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William Hey

Born 1736
Died 1819

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English surgeon, born September 3, 1736, Leeds, Yorkshire; died March 23, 1819.

Biography of William Hey

On his mother’s side William Hey was the grandchild of the surgeon William Simpson from Leeds in Pudsey. As a boy he suffered the misfortune of losing the sight on his right eye through a stab with a quill knife. He had an early inclination toward scientific observations of nature and, refraining from his desire to pursue a career at see, he complied with the wish of his parents. At the age of 14 he commenced the study of medicine with the apothecary-surgeon Dawson in Leeds. Here he nearly died of an overdose of opium whilst studying its effects.

In 1757 he went to London to complete his studies and entered the St. George’s Hospital under William Bromfield (1712-1792). In 1858 he heard lectures on obstetrics by Donald Monro, the second son of Alexander Monro, primus (1698-1767). He returned to Leeds in 1759 to begin his own surgical practice, also taking over that of his former master and teacher, William Simpson. Already in his first year of practice he undertook three lithotomies. From 1762 to 1763 he was medical attendant at the Leeds Workhouse. However, on his initiative, the building of a new infirmary in Leeds began in 1767, and in 1771 the Leeds General Infirmary received its first patient. He became senior surgeon of this institution in 1773.

In 1768, with other distinguished physicians in Leeds, Hey founded the Medical Society. The library built by this society was given to the hospital. In 1768/1769 he became friendly with Joseph Priestley (1733-1804) on whose initiative he instigated therapeutical investigations on the antiseptic effect of oxygen in putrid fevers, published 1772 in the Medical Observations and Inquiries and Philosophical Transactions of the Royal Society of London. In the recommendation of Priestley he became a fellow of the Royal Society.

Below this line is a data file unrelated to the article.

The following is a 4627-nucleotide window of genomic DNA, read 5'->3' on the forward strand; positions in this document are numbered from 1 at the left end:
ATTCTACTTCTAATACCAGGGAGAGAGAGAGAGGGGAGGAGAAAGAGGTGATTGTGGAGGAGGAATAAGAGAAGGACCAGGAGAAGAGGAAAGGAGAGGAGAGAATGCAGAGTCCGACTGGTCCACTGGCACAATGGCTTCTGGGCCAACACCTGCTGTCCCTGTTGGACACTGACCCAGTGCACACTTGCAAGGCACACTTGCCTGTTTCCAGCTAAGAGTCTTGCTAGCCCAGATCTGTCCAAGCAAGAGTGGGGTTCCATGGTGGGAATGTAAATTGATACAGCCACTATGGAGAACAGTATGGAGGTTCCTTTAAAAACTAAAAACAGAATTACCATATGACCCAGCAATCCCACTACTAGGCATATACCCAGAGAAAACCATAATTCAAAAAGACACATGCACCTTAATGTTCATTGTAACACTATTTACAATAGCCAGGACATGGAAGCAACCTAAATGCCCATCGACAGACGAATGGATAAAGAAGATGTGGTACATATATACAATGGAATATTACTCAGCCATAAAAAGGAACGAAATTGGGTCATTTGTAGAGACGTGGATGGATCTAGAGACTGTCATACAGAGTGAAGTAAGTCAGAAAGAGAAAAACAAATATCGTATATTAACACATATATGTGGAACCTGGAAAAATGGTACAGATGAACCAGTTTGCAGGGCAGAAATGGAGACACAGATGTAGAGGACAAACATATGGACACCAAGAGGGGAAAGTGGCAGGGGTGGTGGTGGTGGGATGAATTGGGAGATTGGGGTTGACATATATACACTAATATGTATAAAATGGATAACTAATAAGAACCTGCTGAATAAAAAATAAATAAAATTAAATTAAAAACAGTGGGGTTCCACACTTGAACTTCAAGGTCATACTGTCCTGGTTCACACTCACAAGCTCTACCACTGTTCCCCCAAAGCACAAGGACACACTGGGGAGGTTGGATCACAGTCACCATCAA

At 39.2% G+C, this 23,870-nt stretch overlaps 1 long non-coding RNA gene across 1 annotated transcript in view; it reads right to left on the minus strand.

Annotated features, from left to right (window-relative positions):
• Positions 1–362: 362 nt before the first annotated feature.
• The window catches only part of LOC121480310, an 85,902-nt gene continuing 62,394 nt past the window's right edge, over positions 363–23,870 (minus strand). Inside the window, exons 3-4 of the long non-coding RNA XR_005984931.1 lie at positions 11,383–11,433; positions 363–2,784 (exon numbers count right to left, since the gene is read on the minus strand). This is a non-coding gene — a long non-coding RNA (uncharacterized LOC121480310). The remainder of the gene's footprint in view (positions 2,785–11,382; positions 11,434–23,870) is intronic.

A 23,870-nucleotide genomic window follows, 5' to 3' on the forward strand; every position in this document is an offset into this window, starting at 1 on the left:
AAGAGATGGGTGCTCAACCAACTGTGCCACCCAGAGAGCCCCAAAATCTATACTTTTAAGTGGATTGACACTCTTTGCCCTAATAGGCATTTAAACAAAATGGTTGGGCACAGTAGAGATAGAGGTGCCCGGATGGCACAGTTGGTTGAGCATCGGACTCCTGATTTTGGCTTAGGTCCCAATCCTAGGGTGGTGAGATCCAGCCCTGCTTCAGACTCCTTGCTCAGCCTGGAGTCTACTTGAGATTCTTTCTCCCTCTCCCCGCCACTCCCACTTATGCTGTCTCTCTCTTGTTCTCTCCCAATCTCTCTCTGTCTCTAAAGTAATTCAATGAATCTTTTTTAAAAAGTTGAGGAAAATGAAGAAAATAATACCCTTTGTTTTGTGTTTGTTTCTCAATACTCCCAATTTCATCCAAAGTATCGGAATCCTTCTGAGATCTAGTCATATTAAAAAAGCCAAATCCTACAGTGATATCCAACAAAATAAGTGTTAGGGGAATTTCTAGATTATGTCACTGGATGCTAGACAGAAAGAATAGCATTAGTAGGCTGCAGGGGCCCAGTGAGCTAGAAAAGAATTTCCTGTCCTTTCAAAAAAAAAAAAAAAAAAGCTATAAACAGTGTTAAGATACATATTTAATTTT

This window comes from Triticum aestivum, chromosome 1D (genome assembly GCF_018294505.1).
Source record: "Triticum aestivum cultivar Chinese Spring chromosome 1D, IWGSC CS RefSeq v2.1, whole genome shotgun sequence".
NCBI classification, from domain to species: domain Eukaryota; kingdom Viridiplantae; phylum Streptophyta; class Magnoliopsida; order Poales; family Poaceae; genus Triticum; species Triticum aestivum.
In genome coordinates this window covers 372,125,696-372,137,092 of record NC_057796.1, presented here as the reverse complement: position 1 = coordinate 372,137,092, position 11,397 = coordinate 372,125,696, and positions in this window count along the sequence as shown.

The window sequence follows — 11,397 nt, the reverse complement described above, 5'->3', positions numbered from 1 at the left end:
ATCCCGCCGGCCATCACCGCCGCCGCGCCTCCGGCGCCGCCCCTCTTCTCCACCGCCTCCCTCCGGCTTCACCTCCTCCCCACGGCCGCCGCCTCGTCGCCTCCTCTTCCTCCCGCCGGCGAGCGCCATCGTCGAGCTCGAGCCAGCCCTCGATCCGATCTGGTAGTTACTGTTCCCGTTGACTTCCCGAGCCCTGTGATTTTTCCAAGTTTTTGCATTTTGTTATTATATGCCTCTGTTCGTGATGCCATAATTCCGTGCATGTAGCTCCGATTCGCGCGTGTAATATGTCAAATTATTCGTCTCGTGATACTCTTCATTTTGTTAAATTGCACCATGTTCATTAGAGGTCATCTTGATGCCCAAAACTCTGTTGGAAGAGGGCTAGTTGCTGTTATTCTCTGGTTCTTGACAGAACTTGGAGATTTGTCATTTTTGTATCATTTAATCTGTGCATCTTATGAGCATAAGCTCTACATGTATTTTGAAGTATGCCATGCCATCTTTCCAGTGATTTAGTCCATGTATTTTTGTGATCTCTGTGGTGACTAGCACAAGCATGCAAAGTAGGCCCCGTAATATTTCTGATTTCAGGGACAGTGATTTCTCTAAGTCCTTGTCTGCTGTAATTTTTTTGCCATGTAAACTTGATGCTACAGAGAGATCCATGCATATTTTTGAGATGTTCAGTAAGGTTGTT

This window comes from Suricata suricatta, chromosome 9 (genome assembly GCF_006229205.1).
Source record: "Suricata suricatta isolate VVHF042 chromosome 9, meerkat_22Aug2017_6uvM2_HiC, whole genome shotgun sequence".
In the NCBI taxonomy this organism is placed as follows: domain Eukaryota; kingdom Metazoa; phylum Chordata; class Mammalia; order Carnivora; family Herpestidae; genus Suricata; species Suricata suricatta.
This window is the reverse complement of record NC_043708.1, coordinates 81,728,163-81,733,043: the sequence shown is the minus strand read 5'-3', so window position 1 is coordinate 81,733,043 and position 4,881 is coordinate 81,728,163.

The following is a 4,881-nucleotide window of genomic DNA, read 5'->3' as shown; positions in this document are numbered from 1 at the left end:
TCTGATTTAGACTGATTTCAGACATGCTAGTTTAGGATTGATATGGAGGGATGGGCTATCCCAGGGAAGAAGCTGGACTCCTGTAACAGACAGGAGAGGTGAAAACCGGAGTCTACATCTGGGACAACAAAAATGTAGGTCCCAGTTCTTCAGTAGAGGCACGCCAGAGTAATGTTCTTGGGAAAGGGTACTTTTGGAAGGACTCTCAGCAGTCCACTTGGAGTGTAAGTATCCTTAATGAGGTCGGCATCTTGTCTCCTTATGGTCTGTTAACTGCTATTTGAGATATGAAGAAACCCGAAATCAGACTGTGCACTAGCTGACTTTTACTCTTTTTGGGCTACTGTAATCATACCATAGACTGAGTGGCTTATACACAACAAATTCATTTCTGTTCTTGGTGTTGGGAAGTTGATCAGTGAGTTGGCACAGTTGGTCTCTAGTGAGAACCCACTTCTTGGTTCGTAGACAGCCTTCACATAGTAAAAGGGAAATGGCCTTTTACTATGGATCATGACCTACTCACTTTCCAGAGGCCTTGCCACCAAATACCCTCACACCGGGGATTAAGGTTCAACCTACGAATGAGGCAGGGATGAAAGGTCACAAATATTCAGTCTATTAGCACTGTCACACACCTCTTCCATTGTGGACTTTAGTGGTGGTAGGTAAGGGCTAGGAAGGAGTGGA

In 1773, Hey banged his knee getting out of the bath, and remained lame for the rest of his life. Many attribute his subsequent interest in the knee to this. Hey described subacute osteomyelitis of the tibia before Sir Benjamin Collins Brodie (1783-1862).

In 1778 he stayed for several months in Bath, where he made the acquaintance of John Pringle (1707-1782), who became his friend.

In 1783 Hey became president of the newly founded the Philosophical and Literary Society in Leeds. During the years 1801-1809 he gave several anatomical courses. In 1812, after 45 years in medicine, he retired as surgeon to the infirmary, but was often consulted.

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